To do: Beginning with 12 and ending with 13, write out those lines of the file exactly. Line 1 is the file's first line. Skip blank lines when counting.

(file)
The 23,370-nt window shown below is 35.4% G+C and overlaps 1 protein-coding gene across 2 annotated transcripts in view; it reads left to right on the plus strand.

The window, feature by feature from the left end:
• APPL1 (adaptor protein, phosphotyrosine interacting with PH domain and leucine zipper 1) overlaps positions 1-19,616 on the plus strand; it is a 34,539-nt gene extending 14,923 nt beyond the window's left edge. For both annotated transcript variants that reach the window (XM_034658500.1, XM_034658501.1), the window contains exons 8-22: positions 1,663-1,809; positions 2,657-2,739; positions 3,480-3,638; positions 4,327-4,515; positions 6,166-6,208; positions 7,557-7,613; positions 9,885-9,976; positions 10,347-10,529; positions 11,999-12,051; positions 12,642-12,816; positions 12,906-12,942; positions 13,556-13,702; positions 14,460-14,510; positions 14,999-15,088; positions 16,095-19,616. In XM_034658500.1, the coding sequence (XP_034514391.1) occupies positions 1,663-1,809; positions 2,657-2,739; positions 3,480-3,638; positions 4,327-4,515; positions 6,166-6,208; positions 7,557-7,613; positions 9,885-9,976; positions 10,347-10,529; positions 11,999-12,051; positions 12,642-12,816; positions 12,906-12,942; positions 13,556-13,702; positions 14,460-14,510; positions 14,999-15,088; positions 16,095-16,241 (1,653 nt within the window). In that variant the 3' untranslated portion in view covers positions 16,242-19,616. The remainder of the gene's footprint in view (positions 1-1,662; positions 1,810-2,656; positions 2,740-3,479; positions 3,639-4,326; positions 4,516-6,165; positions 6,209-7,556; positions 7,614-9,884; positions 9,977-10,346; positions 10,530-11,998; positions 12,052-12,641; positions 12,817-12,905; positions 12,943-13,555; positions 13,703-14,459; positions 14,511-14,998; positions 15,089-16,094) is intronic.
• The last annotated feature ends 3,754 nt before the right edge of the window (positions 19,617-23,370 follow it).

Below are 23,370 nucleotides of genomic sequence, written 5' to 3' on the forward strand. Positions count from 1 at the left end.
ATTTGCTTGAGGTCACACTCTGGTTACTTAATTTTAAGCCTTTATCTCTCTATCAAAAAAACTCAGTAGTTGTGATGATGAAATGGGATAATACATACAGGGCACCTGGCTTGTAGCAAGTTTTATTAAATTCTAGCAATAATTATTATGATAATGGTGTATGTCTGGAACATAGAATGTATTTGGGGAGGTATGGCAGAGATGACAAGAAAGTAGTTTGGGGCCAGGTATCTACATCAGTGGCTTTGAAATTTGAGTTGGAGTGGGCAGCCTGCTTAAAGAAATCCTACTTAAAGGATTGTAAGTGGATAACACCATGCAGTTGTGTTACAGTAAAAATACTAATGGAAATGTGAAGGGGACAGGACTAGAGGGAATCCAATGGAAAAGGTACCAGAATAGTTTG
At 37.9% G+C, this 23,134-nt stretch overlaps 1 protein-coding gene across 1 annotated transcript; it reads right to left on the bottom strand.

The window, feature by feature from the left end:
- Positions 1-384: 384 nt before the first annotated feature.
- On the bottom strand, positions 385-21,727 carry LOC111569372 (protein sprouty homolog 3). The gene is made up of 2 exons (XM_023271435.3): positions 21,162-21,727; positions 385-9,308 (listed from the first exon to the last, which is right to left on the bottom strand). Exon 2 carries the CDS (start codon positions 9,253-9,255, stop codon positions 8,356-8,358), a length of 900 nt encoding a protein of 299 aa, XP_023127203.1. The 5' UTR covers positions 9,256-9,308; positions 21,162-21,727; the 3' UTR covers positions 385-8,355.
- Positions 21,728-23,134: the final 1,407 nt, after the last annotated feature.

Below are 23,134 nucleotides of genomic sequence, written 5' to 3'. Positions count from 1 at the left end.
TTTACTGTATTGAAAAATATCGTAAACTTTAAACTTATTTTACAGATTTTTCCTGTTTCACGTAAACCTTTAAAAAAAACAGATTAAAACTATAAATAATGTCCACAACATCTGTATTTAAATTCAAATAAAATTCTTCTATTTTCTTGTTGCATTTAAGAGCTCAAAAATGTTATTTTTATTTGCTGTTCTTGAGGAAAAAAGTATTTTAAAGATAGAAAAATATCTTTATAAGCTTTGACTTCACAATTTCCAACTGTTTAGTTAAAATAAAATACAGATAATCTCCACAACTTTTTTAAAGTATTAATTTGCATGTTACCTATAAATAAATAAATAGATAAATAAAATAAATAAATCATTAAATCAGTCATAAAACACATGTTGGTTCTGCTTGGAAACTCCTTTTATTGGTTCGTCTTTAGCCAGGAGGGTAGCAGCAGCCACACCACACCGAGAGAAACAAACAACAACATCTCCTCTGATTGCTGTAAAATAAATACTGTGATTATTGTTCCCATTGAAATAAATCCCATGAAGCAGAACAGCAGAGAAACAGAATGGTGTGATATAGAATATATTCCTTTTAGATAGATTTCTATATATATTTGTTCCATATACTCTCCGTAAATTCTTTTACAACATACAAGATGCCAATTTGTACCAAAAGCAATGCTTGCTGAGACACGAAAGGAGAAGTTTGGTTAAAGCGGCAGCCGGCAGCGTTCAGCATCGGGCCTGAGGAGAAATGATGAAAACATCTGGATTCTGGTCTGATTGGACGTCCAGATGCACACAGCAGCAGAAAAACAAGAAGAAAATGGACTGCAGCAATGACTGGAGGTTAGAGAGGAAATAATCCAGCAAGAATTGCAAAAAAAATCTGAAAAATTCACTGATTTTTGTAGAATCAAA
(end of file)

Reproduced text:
Below are 23,134 nucleotides of genomic sequence, written 5' to 3'. Positions count from 1 at the left end.
TTTACTGTATTGAAAAATATCGTAAACTTTAAACTTATTTTACAGATTTTTCCTGTTTCACGTAAACCTTTAAAAAAAACAGATTAAAACTATAAATAATGTCCACAACATCTGTATTTAAATTCAAATAAAATTCTTCTATTTTCTTGTTGCATTTAAGAGCTCAAAAATGTTATTTTTATTTGCTGTTCTTGAGGAAAAAAGTATTTTAAAGATAGAAAAATATCTTTATAAGCTTTGACTTCACAATTTCCAACTGTTTAGTTAAAATAAAATACAGATAATCTCCACAACTTTTTTAAAGTATTAATTTGCATGTTACCTATAAATAAATAAATAGATAAATAAAATAAATAAATCATTAAATCAGTCATAAAACACATGTTGGTTCTGCTTGGAAACTCCTTTTATTGGTTCGTCTTTAGCCAGGAGGGTAGCAGCAGCCACACCACACCGAGAGAAACAAACAACAACATCTCCTCTGATTGCTGTAAAATAAATACTGTGATTATTGTTCCCATTGAAATAAATCCCATGAAGCAGAACAGCAGAGAAACAGAATGGTGTGATATAGAATATATTCCTTTTAGATAGATTTCTATATATATTTGTTCCATATACTCTCCGTAAATTCTTTTACAACATACAAGATGCCAATTTGTACCAAAAGCAATGCTTGCTGAGACACGAAAGGAGAAGTTTGGTTAAAGCGGCAGCCGGCAGCGTTCAGCATCGGGCCTGAGGAGAAATGATGAAAACATCTGGATTCTGGTCTGATTGGACGTCCAGATGCACACAGCAGCAGAAAAACAAGAAGAAAATGGACTGCAGCAATGACTGGAGGTTAGAGAGGAAATAATCCAGCAAGAATTGCAAAAAAAATCTGAAAAATTCACTGATTTTTGTAGAATCAAA